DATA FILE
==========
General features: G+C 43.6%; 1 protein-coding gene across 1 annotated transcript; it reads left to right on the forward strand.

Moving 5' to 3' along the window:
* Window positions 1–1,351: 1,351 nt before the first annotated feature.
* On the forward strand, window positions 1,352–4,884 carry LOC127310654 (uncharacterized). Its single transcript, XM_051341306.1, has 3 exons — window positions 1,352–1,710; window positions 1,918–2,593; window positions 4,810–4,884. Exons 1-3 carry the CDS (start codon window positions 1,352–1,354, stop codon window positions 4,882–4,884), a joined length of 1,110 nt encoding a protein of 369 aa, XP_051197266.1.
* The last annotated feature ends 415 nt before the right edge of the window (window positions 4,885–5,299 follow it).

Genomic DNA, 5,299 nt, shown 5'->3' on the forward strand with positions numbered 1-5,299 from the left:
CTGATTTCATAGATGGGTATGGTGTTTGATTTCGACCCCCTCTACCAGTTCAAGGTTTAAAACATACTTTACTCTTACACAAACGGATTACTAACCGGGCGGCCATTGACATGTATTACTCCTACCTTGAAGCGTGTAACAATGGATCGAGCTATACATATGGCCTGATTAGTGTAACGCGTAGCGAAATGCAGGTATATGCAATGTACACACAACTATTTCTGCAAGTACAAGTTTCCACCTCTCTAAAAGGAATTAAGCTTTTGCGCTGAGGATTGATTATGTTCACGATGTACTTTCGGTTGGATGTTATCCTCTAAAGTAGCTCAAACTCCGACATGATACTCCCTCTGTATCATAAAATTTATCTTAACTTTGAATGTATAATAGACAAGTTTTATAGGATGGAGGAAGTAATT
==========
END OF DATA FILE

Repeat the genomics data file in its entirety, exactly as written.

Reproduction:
General features: G+C 43.6%; 1 protein-coding gene across 1 annotated transcript; it reads left to right on the forward strand.

Moving 5' to 3' along the window:
* Window positions 1–1,351: 1,351 nt before the first annotated feature.
* On the forward strand, window positions 1,352–4,884 carry LOC127310654 (uncharacterized). Its single transcript, XM_051341306.1, has 3 exons — window positions 1,352–1,710; window positions 1,918–2,593; window positions 4,810–4,884. Exons 1-3 carry the CDS (start codon window positions 1,352–1,354, stop codon window positions 4,882–4,884), a joined length of 1,110 nt encoding a protein of 369 aa, XP_051197266.1.
* The last annotated feature ends 415 nt before the right edge of the window (window positions 4,885–5,299 follow it).

Genomic DNA, 5,299 nt, shown 5'->3' on the forward strand with positions numbered 1-5,299 from the left:
CTGATTTCATAGATGGGTATGGTGTTTGATTTCGACCCCCTCTACCAGTTCAAGGTTTAAAACATACTTTACTCTTACACAAACGGATTACTAACCGGGCGGCCATTGACATGTATTACTCCTACCTTGAAGCGTGTAACAATGGATCGAGCTATACATATGGCCTGATTAGTGTAACGCGTAGCGAAATGCAGGTATATGCAATGTACACACAACTATTTCTGCAAGTACAAGTTTCCACCTCTCTAAAAGGAATTAAGCTTTTGCGCTGAGGATTGATTATGTTCACGATGTACTTTCGGTTGGATGTTATCCTCTAAAGTAGCTCAAACTCCGACATGATACTCCCTCTGTATCATAAAATTTATCTTAACTTTGAATGTATAATAGACAAGTTTTATAGGATGGAGGAAGTAATT